The city had previously cited PadSplit and the property owners for zoning code violations—but no fire code violations. What’s more, the Morrow Fire Department didn’t cite any zoning issues to justify the evictions.
When asked for comment on the evictions earlier this month, the fire department supplied an Aug. 19 press release that alleged fire code violations and safety concerns over renovations to add bedrooms to the three- and four-bedroom houses.
The dispute reflects nationwide challenges with adding affordable housing in the face of NIMBYism—the “not in my backyard” urban planning philosophy that often complicates nontraditional residency in neighborhoods zoned single-family.
PadSplit rents out single-family homes by the room to provide much-needed affordable housing in fast-developing metros like Atlanta, but it does not own the properties. Different investors based in Norcross, New York, and Oregon own the three Morrow houses and lease them to PadSplit.
Detractors, including the city of Morrow, say the company manages boarding houses, or even slums. But LeBlanc contends that his company is creating “naturally occurring affordable housing”—units that rent for cheap without any government subsidies—where it otherwise would not exist.
PadSplit’s Morrow renters were paying about $150 a week for a furnished room, with a shared kitchen and bathrooms, laundry facilities, utilities, WiFi, and access to telemedicine. The tenants typically make around $32,000 a year or are on fixed incomes, LeBlanc said.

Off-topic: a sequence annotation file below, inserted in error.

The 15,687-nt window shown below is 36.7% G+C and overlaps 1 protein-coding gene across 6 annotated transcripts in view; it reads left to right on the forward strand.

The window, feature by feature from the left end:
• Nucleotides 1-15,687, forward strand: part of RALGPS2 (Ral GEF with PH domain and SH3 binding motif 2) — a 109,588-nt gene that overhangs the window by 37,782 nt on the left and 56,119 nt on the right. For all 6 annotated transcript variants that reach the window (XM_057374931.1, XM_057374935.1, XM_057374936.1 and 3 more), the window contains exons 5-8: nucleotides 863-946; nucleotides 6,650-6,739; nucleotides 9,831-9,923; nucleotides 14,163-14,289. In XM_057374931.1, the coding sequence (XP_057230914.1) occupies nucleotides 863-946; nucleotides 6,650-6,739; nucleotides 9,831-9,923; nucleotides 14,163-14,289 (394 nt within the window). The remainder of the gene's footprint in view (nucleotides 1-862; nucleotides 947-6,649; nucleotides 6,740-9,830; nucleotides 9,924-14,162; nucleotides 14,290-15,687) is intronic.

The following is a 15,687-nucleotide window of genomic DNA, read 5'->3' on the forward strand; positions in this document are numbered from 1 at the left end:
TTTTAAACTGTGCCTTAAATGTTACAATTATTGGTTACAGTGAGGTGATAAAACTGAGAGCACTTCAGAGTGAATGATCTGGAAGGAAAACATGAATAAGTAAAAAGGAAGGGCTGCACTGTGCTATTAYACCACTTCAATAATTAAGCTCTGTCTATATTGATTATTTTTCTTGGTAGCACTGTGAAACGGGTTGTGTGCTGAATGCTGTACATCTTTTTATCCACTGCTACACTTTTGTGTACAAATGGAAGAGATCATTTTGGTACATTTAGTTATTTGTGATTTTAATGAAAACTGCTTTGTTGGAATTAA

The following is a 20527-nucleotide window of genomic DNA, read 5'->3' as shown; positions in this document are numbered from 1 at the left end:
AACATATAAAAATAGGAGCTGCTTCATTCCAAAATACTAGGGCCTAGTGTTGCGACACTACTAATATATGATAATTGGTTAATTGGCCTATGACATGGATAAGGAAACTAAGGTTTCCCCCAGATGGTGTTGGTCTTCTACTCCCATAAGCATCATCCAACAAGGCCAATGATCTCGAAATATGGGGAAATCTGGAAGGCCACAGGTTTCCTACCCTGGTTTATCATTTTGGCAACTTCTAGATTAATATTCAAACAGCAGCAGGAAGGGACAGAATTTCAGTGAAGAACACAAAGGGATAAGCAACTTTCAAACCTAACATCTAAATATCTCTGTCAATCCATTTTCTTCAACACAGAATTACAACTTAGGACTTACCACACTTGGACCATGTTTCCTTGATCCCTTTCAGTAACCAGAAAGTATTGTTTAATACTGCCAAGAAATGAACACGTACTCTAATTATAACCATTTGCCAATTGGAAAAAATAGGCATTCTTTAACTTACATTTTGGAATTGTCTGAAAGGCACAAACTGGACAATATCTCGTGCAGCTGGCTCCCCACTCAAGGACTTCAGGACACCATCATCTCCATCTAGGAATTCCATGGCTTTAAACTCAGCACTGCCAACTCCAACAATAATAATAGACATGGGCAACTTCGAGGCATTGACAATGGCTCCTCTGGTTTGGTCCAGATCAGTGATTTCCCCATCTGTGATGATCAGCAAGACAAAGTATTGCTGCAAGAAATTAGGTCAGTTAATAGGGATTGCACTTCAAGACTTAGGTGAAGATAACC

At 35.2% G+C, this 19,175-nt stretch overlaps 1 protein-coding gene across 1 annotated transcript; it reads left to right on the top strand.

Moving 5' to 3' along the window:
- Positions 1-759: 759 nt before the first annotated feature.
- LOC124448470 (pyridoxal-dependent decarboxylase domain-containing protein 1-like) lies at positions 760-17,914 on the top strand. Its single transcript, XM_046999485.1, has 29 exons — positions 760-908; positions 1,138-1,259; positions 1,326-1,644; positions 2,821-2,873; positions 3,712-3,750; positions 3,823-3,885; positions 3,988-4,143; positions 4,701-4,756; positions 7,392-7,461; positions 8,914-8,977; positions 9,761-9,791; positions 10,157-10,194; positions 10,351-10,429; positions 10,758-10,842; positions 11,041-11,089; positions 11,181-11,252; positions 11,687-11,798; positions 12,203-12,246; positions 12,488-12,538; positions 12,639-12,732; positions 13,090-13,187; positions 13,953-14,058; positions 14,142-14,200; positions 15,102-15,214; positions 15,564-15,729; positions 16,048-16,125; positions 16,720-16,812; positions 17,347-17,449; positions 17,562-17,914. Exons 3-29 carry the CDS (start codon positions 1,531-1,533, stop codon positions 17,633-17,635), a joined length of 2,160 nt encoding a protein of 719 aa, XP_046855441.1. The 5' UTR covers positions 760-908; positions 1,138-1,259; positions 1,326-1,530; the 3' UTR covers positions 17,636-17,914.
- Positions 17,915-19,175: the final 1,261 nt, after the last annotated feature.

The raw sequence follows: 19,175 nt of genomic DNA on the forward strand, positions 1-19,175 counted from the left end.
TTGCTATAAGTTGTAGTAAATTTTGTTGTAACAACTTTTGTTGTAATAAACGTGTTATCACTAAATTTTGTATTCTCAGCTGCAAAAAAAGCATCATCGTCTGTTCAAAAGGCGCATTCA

The homes the company manages have narrow hallways, small rooms, and shared amenities, but there are no apartments in Morrow that rent for under $1,000, according to Apartments.com.
A tangled legal drama
Morrow’s legal dispute with PadSplit began last December, when the city inspected the three properties and filed two code enforcement citations against the company, its executives, and the investors who own the homes.
By April, it had filed 18 violation notices against the three houses, citing PadSplit for unlawfully managing boarding houses and skirting occupancy taxes. On Aug. 22, the Morrow Municipal Court convicted on all of the citations.
But the Morrow Fire Department kicked PadSplit’s tenants out five days before that Aug. 22 municipal court hearing, scheduled to address the city’s claim that the startup had squeezed too many unrelated people into the three single-family properties and created unsafe living environments. PadSplit and the property owners say they intend to appeal the municipal code violations.
PadSplit quickly responded to the surprise Aug. 17 evictions; the company sued Morrow in Clayton County Superior Court on Aug. 21, saying its tenants were deprived of housing without due process.
A Clayton judge immediately issued a temporary restraining order against Morrow, ordering the city to allow the residents to move back in, remove the boards from the windows and doors, and repair damages from the fire marshals’ entry.
The city has removed the plywood, but the damage remains, according to LeBlanc. He said PadSplit has rehoused most of the 22 tenants at other properties it manages, but hasn’t been able to reach some of them. (The city believes the properties are too dangerous to enter, it said in emails to PadSplit obtained by Atlanta Civic Circle.)